Satellite uses Stumptown Coffee out of Portland, OR, a specialty roaster that has been integral in the movement toward creating a sustainable and fair trade coffee market. Several members of the coffee shop’s dedicated staff have traveled to Stumptown headquarters in New York and Portland to continue their coffee education. “Our coffee soda is a pretty unique offering that people are sometimes a little hesitant to try,” says Camille. “It’s an espresso-based beverage with our housemade vanilla bean syrup and club soda, served over ice. It’s slightly sweet, and very refreshing. We have quite a few converts who order it almost daily, once they’ve tried it.” Pair your favorite coffee drink with a rotating variety of Continental Bakery’s croissants, as well as We Have Doughnuts’ made-from-scratch doughnuts.
131 41st St. S., Avondale • (205) 703-9538
“We encourage conversation at our shop by serving fantastic coffee and espresso, offering opportunities throughout the week for community and discussion, and hosting a monthly series of theological debates,” says Rev. Katie Nakamura Rengers, director and vicar of The Abbey. “We think that it’s important for people to discover and wrestle with questions about life and faith in an authentic way, and The Abbey strives to create a safe and comfortable space for that to happen.” In addition to coffee from Red Bike in Irondale and tea from Piper & Leaf in Huntsville, this coffee shop that also serves as an Episcopal church makes an assortment of smoothies and milkshakes, fresh cookies and pastries, a breakfast sandwich, and a variety of paninis and homemade soups for lunch and dinner. “Our most popular menu item is our housemade bacon jam, which you can order on a bagel, on a breakfast sandwich or even as a BLT,” says Katie. “Bacon, slow-cooked with maple syrup, coffee, onions and garlic – it’s rich and absolutely delicious!”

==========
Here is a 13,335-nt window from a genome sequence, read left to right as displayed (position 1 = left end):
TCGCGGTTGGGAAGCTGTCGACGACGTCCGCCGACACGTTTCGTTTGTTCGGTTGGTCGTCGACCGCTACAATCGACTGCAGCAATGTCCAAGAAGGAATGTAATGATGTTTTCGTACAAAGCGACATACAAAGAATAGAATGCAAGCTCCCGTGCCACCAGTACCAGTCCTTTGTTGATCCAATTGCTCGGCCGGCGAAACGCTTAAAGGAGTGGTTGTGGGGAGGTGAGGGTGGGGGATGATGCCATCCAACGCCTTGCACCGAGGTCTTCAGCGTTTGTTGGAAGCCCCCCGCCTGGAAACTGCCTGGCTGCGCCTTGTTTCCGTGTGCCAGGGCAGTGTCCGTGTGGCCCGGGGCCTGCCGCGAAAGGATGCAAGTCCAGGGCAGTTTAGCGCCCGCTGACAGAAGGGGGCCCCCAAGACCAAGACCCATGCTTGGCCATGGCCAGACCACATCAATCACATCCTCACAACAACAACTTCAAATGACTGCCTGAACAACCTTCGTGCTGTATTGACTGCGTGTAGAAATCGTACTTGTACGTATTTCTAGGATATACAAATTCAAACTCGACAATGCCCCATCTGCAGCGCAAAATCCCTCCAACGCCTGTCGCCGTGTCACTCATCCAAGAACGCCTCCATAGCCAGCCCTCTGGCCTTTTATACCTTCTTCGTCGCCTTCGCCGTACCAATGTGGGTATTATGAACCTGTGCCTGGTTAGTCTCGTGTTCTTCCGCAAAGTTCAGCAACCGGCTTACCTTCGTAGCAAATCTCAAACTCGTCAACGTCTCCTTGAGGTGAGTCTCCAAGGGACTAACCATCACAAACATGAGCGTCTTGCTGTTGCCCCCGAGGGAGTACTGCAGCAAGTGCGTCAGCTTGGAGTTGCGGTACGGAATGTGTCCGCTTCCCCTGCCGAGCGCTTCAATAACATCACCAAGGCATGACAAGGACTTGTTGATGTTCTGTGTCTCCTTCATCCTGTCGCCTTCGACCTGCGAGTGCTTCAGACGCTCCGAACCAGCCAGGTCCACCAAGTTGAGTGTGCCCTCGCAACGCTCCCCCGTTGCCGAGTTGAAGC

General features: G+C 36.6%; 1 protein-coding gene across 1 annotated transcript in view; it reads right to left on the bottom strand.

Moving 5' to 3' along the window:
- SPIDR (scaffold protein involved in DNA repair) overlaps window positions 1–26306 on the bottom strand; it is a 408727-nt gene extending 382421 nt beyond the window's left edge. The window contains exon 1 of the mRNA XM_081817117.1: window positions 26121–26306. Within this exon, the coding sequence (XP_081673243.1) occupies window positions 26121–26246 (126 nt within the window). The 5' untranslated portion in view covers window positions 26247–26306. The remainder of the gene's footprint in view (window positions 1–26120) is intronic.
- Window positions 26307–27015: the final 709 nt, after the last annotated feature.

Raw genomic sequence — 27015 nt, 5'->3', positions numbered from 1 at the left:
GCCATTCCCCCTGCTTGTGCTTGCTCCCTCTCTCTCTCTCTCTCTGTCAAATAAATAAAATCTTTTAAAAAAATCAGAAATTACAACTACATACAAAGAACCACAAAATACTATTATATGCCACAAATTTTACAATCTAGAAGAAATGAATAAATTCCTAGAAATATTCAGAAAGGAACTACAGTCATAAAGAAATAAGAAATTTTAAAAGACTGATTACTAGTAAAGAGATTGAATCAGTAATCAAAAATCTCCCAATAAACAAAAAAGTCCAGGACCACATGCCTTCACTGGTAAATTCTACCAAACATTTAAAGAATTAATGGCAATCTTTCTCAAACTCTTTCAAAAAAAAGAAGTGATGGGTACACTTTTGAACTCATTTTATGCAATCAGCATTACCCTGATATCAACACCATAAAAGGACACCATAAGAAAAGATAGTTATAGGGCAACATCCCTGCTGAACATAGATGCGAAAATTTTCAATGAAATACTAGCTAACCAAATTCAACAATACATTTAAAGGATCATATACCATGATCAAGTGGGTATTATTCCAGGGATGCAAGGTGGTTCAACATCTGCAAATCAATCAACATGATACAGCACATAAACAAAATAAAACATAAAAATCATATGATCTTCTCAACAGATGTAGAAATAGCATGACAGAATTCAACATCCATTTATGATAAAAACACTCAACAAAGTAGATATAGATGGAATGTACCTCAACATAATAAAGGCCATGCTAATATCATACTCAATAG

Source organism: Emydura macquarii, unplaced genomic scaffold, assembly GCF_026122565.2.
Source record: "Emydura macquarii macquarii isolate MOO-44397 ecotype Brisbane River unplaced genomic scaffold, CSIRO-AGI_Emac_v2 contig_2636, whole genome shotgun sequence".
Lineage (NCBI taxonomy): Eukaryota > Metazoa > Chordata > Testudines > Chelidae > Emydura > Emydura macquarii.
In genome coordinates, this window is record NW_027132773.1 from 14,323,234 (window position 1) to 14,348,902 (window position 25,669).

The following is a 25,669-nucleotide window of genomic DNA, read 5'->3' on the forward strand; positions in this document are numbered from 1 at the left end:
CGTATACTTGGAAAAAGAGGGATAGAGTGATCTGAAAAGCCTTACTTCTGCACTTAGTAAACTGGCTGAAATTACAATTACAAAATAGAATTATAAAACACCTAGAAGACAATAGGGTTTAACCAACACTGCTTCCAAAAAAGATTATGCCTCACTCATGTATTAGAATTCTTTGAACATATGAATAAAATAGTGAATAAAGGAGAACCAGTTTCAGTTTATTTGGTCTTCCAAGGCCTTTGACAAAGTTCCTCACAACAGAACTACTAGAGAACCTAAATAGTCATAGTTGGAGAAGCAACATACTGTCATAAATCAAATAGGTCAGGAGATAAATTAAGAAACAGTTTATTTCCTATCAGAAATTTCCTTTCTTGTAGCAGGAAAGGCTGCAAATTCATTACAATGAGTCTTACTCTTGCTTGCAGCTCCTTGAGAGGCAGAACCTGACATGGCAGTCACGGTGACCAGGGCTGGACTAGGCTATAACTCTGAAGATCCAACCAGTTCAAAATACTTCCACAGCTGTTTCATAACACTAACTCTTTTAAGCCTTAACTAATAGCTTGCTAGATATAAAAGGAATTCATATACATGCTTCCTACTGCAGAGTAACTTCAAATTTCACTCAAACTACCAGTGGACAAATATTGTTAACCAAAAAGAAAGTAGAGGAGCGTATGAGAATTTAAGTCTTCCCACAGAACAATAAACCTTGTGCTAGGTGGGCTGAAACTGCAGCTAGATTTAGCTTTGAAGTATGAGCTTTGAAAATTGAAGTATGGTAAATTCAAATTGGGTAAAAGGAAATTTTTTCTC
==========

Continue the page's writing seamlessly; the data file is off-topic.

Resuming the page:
The Abbey also enjoys developing partnerships with other nonprofits around Birmingham. “We sell pottery from King’s Home, an agency that reaches out to abused women and girls, and every month, we donate the proceeds from a particular menu item to a corresponding nonprofit. For example, St. Francis Day is at the beginning of October, so we donated sold dog treats to raise money for Hand in Paw. We also keep a community gift card behind the register to help buy coffee or food for folks in need.”
5512 Crestwood Blvd., Crestwood • (205) 595-0300
“We are in the heart of Crestwood and have so much support from the locals,” says Susan Hartley, manager of Crestwood Coffee. “Seeing everyone on a daily basis makes it a pleasure to open every morning. We know what they drink and eat. There is a real sense of community.” Besides the daily roast, Susan says the mocha latte is the most popular coffee drink. The shop also includes a bar that serves beer and wine and the sizable menu includes the most popular eggspresso biscuit, an egg and cheese biscuit with a choice of bacon, sausage or ham. Another delicious item that Susan recommends is the breakfast strata, a savory breakfast pudding loaded with bacon, sausage, egg, cream cheese and cheddar cheese. The funky decor is peppered with local art, books and games, and terrific music is always playing. It’s the perfect place for meeting friends or stealing away for a moment with a book. Open for breakfast, lunch and dinner, Crestwood Coffee has fresh baked goods and pastries, made-from-scratch soups, grilled and toasted sandwiches, wraps, quiche and more.
Let’s raise a coffee mug to these terrific local java joints that make Birmingham great!